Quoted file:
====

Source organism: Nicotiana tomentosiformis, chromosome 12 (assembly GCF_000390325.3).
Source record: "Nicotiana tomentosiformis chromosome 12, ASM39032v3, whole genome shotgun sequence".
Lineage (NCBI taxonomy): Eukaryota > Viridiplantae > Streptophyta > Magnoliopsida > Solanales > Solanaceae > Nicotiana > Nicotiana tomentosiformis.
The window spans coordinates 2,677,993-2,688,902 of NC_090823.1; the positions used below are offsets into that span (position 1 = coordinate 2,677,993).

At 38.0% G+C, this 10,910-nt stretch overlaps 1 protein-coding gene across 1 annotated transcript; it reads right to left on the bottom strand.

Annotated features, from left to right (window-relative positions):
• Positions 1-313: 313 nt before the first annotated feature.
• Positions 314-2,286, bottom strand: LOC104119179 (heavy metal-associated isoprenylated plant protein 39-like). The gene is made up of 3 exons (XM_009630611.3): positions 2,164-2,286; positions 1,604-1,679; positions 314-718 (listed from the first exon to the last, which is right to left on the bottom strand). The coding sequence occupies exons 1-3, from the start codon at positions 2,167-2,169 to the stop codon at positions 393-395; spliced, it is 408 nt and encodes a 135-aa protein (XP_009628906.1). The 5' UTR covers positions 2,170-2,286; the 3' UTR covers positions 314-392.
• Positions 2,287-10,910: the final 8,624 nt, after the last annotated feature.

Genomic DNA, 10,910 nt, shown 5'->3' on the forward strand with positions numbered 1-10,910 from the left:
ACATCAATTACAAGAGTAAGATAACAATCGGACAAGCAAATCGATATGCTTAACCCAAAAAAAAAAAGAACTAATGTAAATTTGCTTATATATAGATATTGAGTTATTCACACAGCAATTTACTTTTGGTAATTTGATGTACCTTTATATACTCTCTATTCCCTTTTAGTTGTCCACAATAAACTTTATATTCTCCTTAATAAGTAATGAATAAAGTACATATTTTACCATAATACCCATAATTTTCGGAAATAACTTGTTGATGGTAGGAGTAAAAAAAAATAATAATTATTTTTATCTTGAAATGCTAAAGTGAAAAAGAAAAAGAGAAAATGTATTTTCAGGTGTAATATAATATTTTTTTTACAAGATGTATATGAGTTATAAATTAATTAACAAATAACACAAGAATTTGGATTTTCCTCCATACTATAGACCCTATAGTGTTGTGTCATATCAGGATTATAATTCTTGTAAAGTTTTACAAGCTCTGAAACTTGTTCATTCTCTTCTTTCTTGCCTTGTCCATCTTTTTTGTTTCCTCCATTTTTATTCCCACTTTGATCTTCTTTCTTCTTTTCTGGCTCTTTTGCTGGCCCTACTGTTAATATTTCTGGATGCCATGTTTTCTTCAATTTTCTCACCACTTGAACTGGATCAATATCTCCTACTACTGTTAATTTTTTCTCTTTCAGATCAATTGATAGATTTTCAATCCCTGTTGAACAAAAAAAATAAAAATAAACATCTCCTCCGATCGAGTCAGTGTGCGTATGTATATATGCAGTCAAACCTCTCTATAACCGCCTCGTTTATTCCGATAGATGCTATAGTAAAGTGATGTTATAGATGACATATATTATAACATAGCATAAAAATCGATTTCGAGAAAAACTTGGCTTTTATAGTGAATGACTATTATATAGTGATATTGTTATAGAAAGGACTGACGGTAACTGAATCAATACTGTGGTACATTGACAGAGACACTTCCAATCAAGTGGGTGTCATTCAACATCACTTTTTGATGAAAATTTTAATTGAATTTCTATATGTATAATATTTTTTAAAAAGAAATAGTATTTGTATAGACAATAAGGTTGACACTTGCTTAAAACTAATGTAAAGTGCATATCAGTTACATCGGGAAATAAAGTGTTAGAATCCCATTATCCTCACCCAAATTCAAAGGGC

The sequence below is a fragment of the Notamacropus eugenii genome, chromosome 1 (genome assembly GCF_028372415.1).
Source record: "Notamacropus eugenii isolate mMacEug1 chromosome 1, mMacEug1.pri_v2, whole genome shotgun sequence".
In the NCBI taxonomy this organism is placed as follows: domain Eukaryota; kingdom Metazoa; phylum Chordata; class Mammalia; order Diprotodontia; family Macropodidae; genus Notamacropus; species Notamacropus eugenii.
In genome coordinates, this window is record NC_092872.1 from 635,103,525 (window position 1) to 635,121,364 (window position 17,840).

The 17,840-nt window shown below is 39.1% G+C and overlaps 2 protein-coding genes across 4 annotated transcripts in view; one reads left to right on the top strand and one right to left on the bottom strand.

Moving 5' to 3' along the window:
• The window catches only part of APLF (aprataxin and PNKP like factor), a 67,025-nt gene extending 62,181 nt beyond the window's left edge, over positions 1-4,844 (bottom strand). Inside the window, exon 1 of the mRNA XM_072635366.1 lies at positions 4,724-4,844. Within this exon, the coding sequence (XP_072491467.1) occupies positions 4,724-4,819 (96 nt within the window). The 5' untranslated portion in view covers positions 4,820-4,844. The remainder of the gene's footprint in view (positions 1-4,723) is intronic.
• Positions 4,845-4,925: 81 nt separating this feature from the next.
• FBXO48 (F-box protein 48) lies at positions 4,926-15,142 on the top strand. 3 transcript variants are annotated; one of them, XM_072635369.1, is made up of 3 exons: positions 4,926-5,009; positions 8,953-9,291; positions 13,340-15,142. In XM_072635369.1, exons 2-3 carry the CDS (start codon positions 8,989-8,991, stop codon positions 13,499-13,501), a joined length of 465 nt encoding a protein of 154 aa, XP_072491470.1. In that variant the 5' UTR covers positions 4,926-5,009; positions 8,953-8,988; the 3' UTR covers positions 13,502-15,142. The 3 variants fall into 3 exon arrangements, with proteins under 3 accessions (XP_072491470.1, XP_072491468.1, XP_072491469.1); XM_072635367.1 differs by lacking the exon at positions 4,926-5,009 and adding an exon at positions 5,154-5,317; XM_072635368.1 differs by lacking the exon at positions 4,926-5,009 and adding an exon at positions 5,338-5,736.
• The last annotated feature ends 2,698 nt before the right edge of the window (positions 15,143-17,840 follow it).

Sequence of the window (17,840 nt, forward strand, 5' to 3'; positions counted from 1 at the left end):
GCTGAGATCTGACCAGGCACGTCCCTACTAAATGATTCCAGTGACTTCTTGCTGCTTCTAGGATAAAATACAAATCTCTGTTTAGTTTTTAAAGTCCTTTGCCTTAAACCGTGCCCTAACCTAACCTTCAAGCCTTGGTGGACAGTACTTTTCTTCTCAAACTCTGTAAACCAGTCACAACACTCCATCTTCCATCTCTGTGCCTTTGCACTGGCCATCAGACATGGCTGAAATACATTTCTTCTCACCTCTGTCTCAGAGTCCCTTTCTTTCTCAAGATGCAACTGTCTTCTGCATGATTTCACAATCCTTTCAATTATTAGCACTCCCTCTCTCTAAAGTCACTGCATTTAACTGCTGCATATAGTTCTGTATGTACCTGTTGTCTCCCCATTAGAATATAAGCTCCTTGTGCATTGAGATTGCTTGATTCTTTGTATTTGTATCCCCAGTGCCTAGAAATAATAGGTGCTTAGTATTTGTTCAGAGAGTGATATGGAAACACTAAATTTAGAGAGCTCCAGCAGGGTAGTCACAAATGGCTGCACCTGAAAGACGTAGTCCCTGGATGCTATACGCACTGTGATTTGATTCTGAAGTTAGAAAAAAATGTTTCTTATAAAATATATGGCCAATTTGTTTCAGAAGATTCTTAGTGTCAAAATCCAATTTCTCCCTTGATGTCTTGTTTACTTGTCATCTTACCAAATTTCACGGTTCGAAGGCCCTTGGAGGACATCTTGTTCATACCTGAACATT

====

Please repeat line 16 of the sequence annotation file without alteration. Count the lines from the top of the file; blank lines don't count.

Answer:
The 17,840-nt window shown below is 39.1% G+C and overlaps 2 protein-coding genes across 4 annotated transcripts in view; one reads left to right on the top strand and one right to left on the bottom strand.